The basic lines of ‘pro-choice’ rhetoric were sketched out by Catholic theologians, at the residence of America’s most famous Catholic family, nine years before the Roe v. Wade decision.

The Catholic role in repealing the laws on contraception is only part of the story. As Phil Lawler reported in his book, Faithful Departed: The Collapse of Boston’s Catholic Culture, the scheme to legalize abortion took place not in a candle-lit basement where Satanists celebrated black masses, but at the home of America’s leading Catholic family, the Kennedys.

In 1964, Lawler wrote, leftist Catholic priests Robert DrinanCharles Curran and other theologians convened at Hyannis Port, Mass., with the brain trust behind the Senate campaign of Robert F. Kennedy.  They concocted the teaching that abortion could be justified if it were the “lesser of two evils” and that “a blanket prohibition might be more harmful to the common good”  because political leaders might  “impose their own private views on public policy. …The skillful operatives of the Kennedy family would round up the votes to end restrictions on abortion and eventually provide public subsidies. The Jesuit theologians would provide protective cover” and sabotage Catholic teaching in the universities. “Thus, the basic lines of ‘pro-choice’ rhetoric were sketched out by Catholic theologians, at the residence of America’s most famous Catholic family, nine years before the Roe v. Wade decision.”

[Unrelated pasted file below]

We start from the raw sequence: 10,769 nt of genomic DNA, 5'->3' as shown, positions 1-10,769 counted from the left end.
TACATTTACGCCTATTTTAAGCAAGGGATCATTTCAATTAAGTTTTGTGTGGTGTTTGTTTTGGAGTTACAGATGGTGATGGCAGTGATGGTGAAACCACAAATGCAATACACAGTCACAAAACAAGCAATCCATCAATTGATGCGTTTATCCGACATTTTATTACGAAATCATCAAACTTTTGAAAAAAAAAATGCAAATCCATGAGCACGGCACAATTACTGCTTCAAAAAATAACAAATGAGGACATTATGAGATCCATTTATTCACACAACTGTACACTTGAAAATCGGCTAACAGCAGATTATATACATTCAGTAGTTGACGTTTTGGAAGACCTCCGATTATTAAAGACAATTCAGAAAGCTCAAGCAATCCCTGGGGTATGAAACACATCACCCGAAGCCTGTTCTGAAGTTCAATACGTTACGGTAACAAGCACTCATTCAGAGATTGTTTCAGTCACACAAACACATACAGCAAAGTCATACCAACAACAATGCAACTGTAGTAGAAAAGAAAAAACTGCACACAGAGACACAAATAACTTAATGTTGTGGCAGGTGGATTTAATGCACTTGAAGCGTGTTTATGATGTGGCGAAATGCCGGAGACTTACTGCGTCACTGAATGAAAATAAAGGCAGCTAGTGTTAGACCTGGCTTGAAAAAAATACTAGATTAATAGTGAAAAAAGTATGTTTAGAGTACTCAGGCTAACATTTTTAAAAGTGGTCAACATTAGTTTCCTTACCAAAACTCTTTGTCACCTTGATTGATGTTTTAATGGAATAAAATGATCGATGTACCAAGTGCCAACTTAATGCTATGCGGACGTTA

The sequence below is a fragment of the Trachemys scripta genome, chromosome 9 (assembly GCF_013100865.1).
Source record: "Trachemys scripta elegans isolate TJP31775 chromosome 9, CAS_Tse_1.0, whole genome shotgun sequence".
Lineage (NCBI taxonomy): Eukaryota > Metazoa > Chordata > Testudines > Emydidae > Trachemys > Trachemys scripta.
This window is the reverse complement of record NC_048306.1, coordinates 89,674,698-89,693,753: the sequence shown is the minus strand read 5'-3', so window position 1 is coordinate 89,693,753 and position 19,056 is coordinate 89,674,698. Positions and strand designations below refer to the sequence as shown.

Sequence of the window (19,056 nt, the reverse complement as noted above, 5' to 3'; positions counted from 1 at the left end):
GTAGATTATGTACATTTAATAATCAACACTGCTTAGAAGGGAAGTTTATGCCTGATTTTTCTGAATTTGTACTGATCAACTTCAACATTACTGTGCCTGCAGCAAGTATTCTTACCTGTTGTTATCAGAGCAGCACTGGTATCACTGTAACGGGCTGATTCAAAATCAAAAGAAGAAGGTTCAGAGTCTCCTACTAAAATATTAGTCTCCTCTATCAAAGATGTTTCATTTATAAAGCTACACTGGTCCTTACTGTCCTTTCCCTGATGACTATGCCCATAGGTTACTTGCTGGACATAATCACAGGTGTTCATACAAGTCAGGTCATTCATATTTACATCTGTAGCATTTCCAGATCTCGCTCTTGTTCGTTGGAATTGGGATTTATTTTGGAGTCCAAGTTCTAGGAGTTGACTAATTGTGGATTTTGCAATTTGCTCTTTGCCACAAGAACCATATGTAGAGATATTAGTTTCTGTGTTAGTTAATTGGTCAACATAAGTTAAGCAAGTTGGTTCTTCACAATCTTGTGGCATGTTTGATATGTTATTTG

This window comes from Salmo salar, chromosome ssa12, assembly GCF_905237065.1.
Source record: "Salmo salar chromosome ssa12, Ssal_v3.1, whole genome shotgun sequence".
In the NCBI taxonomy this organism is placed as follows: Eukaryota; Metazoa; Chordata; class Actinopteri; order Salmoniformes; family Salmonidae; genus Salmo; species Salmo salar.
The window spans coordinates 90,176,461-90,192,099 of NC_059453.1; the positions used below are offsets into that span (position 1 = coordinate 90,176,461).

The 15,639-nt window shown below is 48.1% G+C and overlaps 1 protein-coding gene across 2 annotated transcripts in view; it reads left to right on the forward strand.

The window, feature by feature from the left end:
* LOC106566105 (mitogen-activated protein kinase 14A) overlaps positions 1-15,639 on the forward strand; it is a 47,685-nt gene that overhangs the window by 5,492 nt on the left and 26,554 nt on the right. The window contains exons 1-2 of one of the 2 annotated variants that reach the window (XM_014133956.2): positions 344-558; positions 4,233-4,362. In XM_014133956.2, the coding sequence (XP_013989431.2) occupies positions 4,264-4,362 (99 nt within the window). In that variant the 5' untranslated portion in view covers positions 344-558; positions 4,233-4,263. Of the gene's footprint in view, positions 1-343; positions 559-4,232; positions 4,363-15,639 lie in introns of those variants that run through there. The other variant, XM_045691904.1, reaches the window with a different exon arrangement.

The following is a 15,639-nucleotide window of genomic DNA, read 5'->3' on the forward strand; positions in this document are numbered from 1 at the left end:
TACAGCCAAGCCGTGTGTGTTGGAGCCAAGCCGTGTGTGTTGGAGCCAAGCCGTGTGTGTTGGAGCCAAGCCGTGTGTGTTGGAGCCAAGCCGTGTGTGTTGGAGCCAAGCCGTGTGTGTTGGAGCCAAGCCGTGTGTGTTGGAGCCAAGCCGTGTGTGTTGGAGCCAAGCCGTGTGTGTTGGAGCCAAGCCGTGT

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1 Comment

  1. For students of history, playing “what-if” is virtually irresistable, if also without resolution.

    Had they lived, would John and/or Bobby Kennedy have been true to their Faith and, therefore, pro-life? Extremely doubtful: neither having ever, to my knowledge, expressed publicly any opposition to abortion-on-demand. Indeed, there was no need for either to venture publicly any opinion or stance during their political (and mortal) lives.

    Martin Luther King, Jr., is another story. For he did, in fact, express explicit opposition to abortion, as the taking of human life. He knew of its “disparate impact” upon his community. One of his daughters professes that belief and conviction to this day. Furthermore, she firmly believes that her late father would have held steadfast, had his life not been cut short.

    Given all else that has happened since then, particularly in the realm of African-American politics and politicians, I can’t help but wonder if she’s right.

    As I said: “irresistable, if also without resolution.”


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